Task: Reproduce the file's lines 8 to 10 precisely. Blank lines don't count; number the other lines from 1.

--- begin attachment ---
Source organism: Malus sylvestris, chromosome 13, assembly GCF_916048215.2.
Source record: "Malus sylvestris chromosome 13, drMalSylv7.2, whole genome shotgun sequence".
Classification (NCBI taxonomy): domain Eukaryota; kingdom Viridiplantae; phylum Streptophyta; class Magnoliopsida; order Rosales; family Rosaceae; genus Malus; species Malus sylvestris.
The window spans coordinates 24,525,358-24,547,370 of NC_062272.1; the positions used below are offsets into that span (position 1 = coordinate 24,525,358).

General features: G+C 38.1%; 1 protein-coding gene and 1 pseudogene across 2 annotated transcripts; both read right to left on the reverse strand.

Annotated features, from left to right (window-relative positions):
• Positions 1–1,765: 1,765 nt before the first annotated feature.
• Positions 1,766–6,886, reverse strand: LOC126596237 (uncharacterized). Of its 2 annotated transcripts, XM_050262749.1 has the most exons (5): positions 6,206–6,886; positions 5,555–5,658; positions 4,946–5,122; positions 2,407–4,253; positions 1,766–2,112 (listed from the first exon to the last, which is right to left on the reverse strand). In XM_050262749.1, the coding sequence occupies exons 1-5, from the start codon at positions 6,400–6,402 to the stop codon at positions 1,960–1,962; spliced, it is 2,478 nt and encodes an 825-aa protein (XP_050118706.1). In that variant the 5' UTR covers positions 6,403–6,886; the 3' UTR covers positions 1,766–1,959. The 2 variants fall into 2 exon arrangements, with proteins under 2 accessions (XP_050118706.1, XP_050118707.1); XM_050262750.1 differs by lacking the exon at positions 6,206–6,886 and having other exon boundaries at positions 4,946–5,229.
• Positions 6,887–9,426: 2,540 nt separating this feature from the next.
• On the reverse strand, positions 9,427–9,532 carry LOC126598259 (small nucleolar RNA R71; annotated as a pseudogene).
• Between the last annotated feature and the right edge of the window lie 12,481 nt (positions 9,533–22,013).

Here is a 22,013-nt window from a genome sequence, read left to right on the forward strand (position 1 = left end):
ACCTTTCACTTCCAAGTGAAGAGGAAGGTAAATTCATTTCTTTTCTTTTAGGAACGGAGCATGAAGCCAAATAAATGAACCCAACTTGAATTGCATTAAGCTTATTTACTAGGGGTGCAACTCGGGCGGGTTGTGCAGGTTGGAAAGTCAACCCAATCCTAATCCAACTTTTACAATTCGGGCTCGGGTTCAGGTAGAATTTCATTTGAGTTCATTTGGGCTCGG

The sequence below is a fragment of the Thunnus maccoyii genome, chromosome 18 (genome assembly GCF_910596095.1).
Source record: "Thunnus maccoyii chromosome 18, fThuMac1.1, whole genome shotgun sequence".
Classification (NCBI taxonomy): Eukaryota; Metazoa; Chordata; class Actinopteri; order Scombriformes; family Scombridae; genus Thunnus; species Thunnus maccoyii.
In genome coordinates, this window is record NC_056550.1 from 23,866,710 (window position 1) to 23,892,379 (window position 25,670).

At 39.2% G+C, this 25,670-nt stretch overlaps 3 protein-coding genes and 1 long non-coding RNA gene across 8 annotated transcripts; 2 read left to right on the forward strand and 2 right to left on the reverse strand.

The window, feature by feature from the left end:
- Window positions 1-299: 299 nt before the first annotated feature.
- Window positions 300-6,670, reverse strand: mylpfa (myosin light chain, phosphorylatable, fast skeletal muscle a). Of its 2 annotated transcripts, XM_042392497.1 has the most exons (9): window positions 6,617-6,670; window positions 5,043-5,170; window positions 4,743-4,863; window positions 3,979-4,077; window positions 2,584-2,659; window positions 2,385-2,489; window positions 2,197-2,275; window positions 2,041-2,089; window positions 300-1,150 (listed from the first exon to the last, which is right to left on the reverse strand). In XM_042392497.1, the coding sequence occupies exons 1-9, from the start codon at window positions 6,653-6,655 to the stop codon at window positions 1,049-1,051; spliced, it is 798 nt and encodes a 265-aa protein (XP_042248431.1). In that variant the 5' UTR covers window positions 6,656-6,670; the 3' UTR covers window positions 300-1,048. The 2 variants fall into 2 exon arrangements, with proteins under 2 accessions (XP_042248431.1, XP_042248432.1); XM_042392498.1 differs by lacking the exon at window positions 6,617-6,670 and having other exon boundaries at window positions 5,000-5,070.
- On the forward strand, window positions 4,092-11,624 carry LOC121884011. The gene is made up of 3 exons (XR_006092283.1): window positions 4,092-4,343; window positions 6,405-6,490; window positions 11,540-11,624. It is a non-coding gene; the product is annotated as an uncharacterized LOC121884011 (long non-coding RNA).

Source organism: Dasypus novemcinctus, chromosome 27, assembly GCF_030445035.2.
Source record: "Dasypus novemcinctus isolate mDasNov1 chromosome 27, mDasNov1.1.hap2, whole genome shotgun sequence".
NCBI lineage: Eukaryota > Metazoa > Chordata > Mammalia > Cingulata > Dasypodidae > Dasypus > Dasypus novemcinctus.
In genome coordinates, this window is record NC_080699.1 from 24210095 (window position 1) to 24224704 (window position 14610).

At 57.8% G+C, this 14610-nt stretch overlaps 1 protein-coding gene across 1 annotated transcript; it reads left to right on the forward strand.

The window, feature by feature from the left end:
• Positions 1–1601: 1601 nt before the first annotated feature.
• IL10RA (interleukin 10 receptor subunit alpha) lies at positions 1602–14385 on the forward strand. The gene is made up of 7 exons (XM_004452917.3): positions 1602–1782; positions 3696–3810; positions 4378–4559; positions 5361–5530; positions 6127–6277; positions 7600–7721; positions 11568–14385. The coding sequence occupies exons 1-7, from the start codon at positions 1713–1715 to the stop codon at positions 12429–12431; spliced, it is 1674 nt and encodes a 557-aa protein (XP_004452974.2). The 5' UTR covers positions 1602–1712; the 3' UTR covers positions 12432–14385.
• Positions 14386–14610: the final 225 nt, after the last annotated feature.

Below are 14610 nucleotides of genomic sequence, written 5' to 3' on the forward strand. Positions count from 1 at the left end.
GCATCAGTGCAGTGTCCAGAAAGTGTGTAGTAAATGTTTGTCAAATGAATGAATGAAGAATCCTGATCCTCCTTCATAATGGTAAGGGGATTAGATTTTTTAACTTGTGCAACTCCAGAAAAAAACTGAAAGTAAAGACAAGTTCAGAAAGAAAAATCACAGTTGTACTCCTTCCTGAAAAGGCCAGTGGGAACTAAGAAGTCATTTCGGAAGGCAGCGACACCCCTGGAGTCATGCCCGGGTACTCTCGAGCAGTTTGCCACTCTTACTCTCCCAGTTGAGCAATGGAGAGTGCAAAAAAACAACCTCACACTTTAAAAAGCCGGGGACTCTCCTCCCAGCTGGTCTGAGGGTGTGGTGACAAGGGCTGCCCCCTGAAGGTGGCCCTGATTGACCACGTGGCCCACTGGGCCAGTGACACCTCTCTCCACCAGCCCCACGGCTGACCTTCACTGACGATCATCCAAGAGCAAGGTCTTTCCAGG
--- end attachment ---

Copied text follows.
• Positions 1,766–6,886, reverse strand: LOC126596237 (uncharacterized). Of its 2 annotated transcripts, XM_050262749.1 has the most exons (5): positions 6,206–6,886; positions 5,555–5,658; positions 4,946–5,122; positions 2,407–4,253; positions 1,766–2,112 (listed from the first exon to the last, which is right to left on the reverse strand). In XM_050262749.1, the coding sequence occupies exons 1-5, from the start codon at positions 6,400–6,402 to the stop codon at positions 1,960–1,962; spliced, it is 2,478 nt and encodes an 825-aa protein (XP_050118706.1). In that variant the 5' UTR covers positions 6,403–6,886; the 3' UTR covers positions 1,766–1,959. The 2 variants fall into 2 exon arrangements, with proteins under 2 accessions (XP_050118706.1, XP_050118707.1); XM_050262750.1 differs by lacking the exon at positions 6,206–6,886 and having other exon boundaries at positions 4,946–5,229.
• Positions 6,887–9,426: 2,540 nt separating this feature from the next.
• On the reverse strand, positions 9,427–9,532 carry LOC126598259 (small nucleolar RNA R71; annotated as a pseudogene).